On Thursday, the Third Circuit denied a for-profit company's motion for injunctive relief against the Obamacare contraception rule in Conestoga Wood Specialties v. Sebelius.
While a ruling on a motion for injunctive relief is not a ruling on the constitutional merits of the legal challenge, it shows which side the judges are likely to favor in the full appeal.
The Third Circuit is now the third circuit court to deny injunctive relief to a for-profit company that has legally challenged the constitutionality of the contraceptive rule. The Tenth Circuit in Hobby Lobby and the Sixth Circuit in Autocam Corporation have denied similar motions in the past few months. With the Eighth Circuit in O'Brien and Annex Medical and the Seventh Circuit in Korte and Grote granting motions for injunctive relief pending appeal, Thursday's decision in Conestoga resolves the circuit court split in Obamacare's favor.
Circuit Justice Marjorie Rendell's majority opinion argues that the Plaintiffs, the Mennonite owners of a wood cabinet manufacturing company, are unlikely to suceed in their challenege of the provision of the ACA that requires businesses with 50 or more employees to provide no-cost coverage of contraception in their health insurance plan.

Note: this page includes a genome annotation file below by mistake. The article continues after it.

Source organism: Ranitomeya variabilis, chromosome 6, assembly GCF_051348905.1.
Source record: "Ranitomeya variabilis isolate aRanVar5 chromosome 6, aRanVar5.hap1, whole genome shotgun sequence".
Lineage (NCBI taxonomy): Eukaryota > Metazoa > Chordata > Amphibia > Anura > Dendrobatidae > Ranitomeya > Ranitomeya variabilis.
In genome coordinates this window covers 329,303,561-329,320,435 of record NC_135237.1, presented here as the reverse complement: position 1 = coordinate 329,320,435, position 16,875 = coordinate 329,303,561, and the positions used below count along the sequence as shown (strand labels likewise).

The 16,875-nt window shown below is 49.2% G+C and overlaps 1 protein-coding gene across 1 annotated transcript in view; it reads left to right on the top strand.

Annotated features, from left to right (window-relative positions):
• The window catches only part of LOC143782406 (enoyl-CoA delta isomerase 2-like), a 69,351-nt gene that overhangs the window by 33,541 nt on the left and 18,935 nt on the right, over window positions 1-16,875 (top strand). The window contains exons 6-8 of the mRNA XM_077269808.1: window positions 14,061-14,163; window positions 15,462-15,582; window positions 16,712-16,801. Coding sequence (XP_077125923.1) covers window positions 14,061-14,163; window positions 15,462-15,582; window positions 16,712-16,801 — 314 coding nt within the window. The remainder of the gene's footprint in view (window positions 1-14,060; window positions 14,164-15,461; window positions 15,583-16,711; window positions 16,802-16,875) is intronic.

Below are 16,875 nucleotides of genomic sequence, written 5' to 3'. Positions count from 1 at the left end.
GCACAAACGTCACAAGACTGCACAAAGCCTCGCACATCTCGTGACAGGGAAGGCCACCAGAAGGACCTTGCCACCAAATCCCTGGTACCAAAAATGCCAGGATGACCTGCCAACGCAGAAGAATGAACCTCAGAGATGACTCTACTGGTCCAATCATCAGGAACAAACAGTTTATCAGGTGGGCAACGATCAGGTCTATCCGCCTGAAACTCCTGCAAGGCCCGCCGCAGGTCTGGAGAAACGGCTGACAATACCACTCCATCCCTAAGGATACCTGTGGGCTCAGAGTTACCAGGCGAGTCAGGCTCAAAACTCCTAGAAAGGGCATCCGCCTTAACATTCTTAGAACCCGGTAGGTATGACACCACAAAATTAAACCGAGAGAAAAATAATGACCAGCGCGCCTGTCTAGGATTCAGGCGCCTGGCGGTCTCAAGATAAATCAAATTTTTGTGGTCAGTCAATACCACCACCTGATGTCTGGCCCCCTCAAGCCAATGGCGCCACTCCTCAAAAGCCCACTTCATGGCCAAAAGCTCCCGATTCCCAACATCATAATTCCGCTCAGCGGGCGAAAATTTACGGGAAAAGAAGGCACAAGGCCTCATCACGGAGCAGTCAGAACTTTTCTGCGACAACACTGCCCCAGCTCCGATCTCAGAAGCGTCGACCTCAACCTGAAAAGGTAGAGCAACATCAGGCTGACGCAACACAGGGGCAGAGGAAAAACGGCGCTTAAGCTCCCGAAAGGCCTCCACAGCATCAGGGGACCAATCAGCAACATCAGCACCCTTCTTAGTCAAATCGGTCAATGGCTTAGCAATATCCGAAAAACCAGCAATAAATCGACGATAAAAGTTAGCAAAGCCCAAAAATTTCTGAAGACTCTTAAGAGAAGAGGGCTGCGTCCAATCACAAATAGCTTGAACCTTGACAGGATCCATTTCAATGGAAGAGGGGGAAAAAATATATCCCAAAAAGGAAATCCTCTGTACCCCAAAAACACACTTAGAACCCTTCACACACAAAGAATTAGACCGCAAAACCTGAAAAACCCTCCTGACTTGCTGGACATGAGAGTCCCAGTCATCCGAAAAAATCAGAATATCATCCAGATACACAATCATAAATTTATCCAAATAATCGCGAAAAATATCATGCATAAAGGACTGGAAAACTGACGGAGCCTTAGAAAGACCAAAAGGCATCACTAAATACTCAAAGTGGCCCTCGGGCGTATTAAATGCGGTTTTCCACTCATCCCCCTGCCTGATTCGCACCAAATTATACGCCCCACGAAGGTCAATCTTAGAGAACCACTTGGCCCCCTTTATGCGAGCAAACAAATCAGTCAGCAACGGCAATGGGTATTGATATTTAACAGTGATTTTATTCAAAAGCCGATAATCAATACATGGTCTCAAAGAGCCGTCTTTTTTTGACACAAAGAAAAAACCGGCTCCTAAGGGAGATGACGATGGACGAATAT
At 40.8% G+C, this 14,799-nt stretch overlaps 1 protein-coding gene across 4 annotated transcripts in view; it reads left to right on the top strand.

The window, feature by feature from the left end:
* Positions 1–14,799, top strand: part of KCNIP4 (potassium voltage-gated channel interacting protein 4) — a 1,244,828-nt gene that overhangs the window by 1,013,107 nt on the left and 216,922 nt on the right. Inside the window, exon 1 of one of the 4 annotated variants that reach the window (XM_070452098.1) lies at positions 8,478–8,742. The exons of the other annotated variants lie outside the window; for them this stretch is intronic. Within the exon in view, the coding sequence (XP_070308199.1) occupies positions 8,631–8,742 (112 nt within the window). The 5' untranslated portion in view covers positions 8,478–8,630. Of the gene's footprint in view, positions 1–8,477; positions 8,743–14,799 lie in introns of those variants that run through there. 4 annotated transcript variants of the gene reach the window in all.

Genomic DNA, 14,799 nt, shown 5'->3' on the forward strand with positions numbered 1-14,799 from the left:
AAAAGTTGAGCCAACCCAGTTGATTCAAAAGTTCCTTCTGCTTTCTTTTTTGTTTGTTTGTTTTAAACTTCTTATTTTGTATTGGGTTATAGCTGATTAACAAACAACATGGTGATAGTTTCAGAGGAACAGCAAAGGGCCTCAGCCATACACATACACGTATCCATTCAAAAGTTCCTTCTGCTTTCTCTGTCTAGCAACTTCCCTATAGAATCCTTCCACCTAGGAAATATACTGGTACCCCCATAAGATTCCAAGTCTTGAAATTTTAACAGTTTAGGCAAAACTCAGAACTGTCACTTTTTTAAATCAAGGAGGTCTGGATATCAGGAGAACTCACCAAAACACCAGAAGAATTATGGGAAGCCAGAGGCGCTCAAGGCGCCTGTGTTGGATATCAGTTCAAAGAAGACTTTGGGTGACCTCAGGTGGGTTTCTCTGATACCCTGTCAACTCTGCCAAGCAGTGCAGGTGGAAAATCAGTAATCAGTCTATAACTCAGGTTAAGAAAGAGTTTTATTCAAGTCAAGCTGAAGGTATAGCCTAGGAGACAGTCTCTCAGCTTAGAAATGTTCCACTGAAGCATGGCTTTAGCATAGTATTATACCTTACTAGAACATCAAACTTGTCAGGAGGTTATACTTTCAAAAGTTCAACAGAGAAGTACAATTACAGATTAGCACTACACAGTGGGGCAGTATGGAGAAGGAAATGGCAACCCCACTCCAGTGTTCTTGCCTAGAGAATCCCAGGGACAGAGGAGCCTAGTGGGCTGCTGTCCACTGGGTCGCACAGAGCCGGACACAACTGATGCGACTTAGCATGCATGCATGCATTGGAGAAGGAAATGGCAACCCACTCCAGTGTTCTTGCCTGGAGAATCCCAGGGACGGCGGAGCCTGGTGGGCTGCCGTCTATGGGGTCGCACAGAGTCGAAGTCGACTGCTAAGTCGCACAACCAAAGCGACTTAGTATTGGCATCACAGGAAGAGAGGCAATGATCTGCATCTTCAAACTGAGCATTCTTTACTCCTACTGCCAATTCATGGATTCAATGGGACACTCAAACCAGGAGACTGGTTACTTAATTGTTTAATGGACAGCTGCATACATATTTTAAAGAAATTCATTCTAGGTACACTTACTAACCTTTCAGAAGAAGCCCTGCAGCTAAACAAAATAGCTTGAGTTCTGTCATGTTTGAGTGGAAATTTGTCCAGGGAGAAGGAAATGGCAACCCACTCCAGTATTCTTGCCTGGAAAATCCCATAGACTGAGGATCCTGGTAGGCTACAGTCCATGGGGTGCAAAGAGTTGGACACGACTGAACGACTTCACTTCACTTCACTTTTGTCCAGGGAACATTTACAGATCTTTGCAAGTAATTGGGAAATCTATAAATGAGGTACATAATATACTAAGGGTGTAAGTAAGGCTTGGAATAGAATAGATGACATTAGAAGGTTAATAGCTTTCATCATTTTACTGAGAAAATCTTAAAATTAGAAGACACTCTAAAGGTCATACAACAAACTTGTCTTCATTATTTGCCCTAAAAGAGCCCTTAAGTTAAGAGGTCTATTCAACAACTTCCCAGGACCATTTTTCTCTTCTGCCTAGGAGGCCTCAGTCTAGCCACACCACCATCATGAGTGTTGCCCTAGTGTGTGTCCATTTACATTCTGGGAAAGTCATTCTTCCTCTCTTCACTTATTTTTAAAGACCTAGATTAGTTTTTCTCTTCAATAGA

Interestingly, Circuit Justice Leonard Garth wrote a strongly worded concurring opinion. Justice Garth is known to be a conservative judge, and Supreme Court Justice Alito clerked for Garth in his first job out of law school.
21 cases brought by for-profit companies against the contraceptive rule have been filed in federal courts around the country. 11 of these companies have acquired court-ordered injunctions against the rule from district or circuit courts.